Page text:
This is one of the least well-known studios in the west. They are often most recognized as a “pink film” studio, however this is erroneous. Actresses like Meiko Kaji chose Toei specifically because it did not make pink films, but focused on action and Yakuza genre works. These films were also very popular with youths and actors and actresses (as well as filmmakers like Shunya Ito) became some of the largest in the country.
Kinji Fukasaku flourished with his self-referential yakuza revisionist works, but most filmmakers never moved beyond simple genre.
Art Theatre Guild began as an experimental theatre group (obviously) and moved into cinema, both production and distribution. An opportunity to move away from the confines of studio work. Eventually Oshima joined them, however the larger members would be filmmakers like Shuji Terayama (a true Renaissance man, as it were) and Susumu Hani. Both of whom achieved some international acclaim, and local recognition, despite the obscure, experimental nature of their works.
These were maybe the most tight-knit group, though independent and documentary labels could be seen as anachronisms as many of their early films were commissioned, and if they did not move to fiction cinema, they were not necessarily opposed to staging events in documentaries.
Filmmakers like Teshigahara (the most well-known), Matsumoto, Shinsuke Ogawa, Noriaki Tsuchimoto and Kazuo Hara all experienced bouts of extreme creativity and stretches of sterility. But their masterworks could be argued to be the greatest works ever produced in Japan, of any period.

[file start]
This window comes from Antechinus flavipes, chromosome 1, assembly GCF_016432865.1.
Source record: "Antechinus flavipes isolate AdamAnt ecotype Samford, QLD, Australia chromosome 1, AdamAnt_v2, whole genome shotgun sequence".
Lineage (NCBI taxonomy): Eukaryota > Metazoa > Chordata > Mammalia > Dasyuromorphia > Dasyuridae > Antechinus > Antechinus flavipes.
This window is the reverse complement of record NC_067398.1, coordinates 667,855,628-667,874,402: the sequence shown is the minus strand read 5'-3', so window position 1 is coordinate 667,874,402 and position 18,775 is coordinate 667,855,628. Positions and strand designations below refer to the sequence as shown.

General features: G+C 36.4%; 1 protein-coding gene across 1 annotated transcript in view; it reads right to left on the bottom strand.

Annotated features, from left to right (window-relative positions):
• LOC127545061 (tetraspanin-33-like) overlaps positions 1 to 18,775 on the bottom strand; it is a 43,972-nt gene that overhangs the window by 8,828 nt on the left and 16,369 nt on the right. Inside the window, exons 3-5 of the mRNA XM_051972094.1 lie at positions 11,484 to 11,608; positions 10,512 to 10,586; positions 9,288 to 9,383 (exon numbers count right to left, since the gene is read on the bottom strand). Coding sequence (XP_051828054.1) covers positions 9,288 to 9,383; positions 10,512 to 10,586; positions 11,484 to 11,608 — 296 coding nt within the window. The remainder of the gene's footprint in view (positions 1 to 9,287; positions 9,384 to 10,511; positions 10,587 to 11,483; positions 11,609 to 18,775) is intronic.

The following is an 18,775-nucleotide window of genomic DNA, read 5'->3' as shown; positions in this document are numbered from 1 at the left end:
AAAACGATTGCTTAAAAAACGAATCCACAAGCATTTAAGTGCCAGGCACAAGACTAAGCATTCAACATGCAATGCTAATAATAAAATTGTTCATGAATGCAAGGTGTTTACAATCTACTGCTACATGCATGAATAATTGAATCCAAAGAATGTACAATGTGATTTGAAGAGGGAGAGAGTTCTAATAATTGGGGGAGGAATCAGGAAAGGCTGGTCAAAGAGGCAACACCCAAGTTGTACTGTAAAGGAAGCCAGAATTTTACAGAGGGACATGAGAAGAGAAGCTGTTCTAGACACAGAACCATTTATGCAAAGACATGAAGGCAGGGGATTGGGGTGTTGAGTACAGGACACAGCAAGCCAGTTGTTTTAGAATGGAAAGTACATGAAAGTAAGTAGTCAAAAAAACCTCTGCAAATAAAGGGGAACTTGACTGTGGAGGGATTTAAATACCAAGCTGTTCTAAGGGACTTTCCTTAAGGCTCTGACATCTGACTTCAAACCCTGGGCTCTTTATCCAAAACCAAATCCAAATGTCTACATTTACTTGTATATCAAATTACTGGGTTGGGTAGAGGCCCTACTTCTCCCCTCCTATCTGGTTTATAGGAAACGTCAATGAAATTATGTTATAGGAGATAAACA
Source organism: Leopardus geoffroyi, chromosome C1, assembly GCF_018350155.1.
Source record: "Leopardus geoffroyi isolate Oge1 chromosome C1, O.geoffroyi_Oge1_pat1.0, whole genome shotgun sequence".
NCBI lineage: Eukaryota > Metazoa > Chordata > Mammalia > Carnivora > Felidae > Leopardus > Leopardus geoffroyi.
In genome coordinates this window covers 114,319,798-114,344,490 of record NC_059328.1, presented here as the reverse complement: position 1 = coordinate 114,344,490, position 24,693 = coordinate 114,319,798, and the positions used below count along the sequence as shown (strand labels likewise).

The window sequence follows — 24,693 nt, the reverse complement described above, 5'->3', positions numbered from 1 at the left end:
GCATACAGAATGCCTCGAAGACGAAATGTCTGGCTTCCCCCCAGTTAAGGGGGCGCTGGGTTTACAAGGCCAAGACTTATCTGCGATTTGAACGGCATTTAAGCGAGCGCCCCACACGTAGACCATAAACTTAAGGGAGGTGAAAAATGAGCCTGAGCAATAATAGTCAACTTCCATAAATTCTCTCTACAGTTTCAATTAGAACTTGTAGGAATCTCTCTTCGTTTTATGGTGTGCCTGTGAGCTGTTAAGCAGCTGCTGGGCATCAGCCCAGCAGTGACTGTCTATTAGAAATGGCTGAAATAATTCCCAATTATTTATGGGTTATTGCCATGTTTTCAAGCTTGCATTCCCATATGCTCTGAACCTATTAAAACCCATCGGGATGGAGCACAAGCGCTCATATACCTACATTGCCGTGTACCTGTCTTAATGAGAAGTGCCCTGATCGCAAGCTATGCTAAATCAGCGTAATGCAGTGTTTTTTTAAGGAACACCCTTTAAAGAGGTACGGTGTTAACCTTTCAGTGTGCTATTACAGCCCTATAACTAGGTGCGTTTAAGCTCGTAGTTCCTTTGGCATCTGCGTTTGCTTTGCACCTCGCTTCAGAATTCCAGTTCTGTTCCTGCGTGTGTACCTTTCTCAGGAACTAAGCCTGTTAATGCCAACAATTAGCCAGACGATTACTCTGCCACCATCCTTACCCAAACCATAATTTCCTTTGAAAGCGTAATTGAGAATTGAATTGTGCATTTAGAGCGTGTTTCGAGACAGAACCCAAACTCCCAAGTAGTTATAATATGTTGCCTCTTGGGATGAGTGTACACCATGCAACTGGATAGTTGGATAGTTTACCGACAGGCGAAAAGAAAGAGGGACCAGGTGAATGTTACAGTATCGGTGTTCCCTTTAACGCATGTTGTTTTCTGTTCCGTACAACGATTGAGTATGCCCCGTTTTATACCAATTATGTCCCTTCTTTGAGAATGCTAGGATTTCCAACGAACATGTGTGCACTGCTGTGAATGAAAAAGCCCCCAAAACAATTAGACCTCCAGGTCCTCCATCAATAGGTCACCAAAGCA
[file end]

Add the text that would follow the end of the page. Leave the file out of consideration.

Also, there are numerous “wild-card” filmmakers like Yasuzo Masumura, Ko Nakahira, Akio Jissoji (also a member of ATG), Wakamatsu and Adachi, et. al. that do not easily fit within any stringent category, but all can be placed in the same realm as the New Wave filmmakers.
Also, I would like to name check Yuzo Kawashima. The filmmaker Imamura identified the most with and a connection to the previous generation, particularly in the character-driven works of Mikio Naruse (and Kawashima co-directed Evening Stream with Kawashima in 1960).
^ Nice! I was waiting for you to show up, Wu!
The more I get into cinema the less I know about it…… Now I need to check out Kinji Fukasaku and all the ATG directors!